In 2021, farmers in America are expecting a higher revenue because of the retail increases, but there is also higher input costs (feeds and fertilizer). No one knows what is going to happen after the pandemic and the policies set by the new administration and how it is going to affect farm labour costs and consumer purchasing. It could be heading towards a year of fall in profits, and this demands creative ways of cutting down on costs.
If you want to make the most out of this uncertain economic environment, then you have to look at your 2021 budget then looks for ways of reducing your expenses. There are three questions you need to ask yourself as you review your budget line-items:
Are the investment/expenses important to my long-term goals?
Think about the investments or expenses as things important to the short-term cash flow and also viability in the long term. Don’t just think about today. What type of business would you like to have fifteen or even twenty years from today?
Stock and feed can fall into the category for immediate cash-flow purposes, but investing in infrastructure or equipment that provide benefits in the long term. This is even important for those who want to sell or hand over the running of the business to the new generation. Make sure you see things from a long-term point of view. If you would like to learn more about milking parlour equipment then see here.
Are the expenses controllable?
There are those expenses that are beyond your control. Inputs like fertilizer, utilities, fuel, and power are variable costs but uncontrollable. You can’t do anything to change the price of fuel. Even though you can’t do a lot about the cost, you can easily control your consumption.
What is the timeline of that expense’s effect?
It is important to understand the return timeline, especially when dealing with major expenses. There are some measures that are going to produce immediate effects, e.g. reducing fertilizer use or seeding rates. There are some measures that are going to have a slow return and the savings can be seen over time.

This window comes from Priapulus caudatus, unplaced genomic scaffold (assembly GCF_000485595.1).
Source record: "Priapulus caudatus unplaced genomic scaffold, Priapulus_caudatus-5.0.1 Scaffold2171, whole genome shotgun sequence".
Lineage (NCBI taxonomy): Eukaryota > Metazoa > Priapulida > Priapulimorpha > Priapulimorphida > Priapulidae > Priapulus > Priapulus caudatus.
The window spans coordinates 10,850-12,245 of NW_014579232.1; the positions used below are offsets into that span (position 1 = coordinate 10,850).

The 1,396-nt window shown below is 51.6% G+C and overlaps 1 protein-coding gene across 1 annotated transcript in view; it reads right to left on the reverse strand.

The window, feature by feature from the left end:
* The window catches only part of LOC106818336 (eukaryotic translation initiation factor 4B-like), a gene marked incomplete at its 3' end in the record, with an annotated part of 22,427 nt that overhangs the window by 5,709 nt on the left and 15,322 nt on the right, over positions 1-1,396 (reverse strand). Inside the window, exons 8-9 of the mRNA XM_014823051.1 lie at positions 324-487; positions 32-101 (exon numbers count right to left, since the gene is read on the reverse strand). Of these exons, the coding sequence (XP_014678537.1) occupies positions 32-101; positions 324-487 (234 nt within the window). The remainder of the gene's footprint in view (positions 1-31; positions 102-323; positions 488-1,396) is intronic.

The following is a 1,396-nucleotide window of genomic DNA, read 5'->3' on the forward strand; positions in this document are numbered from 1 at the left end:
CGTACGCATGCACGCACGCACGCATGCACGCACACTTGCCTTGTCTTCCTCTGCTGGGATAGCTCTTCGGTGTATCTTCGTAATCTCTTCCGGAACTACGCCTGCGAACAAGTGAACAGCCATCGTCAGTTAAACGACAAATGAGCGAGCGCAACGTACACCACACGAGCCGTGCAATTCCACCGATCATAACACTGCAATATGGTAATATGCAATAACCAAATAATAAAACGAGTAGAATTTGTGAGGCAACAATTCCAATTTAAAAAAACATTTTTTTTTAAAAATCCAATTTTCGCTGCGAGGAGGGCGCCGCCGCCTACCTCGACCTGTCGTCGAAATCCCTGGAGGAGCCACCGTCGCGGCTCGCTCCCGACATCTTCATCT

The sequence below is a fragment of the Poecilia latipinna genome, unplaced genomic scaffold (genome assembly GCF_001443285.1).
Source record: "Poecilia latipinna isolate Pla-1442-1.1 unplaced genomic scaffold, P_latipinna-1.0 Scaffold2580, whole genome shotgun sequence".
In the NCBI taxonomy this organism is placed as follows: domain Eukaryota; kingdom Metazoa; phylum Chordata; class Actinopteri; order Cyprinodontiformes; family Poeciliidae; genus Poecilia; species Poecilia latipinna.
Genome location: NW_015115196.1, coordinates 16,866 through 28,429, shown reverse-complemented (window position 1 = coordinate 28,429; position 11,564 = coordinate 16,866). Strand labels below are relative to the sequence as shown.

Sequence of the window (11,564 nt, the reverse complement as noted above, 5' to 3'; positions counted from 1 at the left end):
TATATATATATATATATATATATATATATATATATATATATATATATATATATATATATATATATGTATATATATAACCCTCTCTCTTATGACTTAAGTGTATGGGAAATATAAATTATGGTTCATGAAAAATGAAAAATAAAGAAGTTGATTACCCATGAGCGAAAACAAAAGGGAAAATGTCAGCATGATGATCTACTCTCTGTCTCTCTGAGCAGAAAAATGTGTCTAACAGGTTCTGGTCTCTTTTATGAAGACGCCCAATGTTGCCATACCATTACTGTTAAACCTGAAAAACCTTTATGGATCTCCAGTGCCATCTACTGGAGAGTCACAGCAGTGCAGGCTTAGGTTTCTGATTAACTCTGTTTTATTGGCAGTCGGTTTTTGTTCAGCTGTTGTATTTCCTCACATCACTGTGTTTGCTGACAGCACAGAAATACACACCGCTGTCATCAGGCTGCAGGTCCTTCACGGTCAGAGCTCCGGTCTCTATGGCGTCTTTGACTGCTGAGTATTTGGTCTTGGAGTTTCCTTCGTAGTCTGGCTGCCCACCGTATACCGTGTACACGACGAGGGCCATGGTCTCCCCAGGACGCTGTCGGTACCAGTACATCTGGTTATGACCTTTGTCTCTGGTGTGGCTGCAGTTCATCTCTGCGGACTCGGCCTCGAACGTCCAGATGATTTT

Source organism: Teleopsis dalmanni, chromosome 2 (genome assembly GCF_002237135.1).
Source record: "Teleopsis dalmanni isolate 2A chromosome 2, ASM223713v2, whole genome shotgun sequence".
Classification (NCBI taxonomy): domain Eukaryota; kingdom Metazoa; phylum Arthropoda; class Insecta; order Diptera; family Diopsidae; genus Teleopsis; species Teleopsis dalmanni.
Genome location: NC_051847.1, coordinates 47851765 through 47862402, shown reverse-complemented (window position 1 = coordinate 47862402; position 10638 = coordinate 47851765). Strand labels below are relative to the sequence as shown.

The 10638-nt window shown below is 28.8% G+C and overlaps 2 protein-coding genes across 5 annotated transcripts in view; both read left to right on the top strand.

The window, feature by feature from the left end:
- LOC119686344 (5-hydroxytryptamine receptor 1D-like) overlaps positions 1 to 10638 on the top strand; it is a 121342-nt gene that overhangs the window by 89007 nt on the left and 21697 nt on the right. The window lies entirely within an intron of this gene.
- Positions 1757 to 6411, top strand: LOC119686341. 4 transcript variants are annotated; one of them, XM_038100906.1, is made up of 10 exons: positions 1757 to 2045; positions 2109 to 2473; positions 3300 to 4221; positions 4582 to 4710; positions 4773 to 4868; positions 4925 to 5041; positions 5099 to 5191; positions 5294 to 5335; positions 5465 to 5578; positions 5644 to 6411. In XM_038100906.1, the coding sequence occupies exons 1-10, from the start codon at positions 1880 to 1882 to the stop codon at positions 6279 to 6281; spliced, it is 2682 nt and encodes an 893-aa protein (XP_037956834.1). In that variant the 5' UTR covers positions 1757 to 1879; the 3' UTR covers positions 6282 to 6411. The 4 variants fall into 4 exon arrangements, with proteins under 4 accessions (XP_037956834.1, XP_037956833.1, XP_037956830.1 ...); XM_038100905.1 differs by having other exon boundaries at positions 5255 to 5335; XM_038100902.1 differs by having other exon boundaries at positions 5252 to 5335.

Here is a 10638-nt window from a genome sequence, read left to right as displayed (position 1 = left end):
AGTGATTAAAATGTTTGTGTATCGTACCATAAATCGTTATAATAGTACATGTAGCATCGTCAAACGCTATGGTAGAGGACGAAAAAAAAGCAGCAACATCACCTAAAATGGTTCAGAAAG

Below are ways of saving on your farm’s expenses:
Re-evaluating seed traits and sourcing
If your farm plants row crops, then it is time to consider whether you need to have the latest high-tech hybrids. While there is yield protection when investing in additional traits, they don’t help with the yield. Sticking to one or two traits is enough to have a profitable yield and not pay for the latest releases. If you choose a simpler variety, then shop your seed sourcing. Looking for an alternative supplier can end up saving you a lot of money.
Doing the homework
Negotiating or reconsidering high cash rents. If you are dealing with increasing rent costs on given fields, then it might be time to start re-evaluating and determining whether the fields are worth the cost. Are there less expensive alternatives you can go for or do without the field so you can maintain your margins? This seems like a dramatic change, but it might offer both long-term and short-term benefits as you start looking for other land lease options.
Improving your conservation management practices
You could reveal hidden savings on opportunities on fuel, labour, and equipment without radical impacts on your farm system if you improve your management practices of integrated pest management, crop residue, livestock water or irrigation.
You can convert to solar power to have control of your energy costs. Solar systems have improved in terms of their longevity and the power they can generate. With solar power, you are getting savings on your energy costs and also a source of revenue because you can sell it back to the power grid. Add new revenue streams and control variable utility costs at the same time.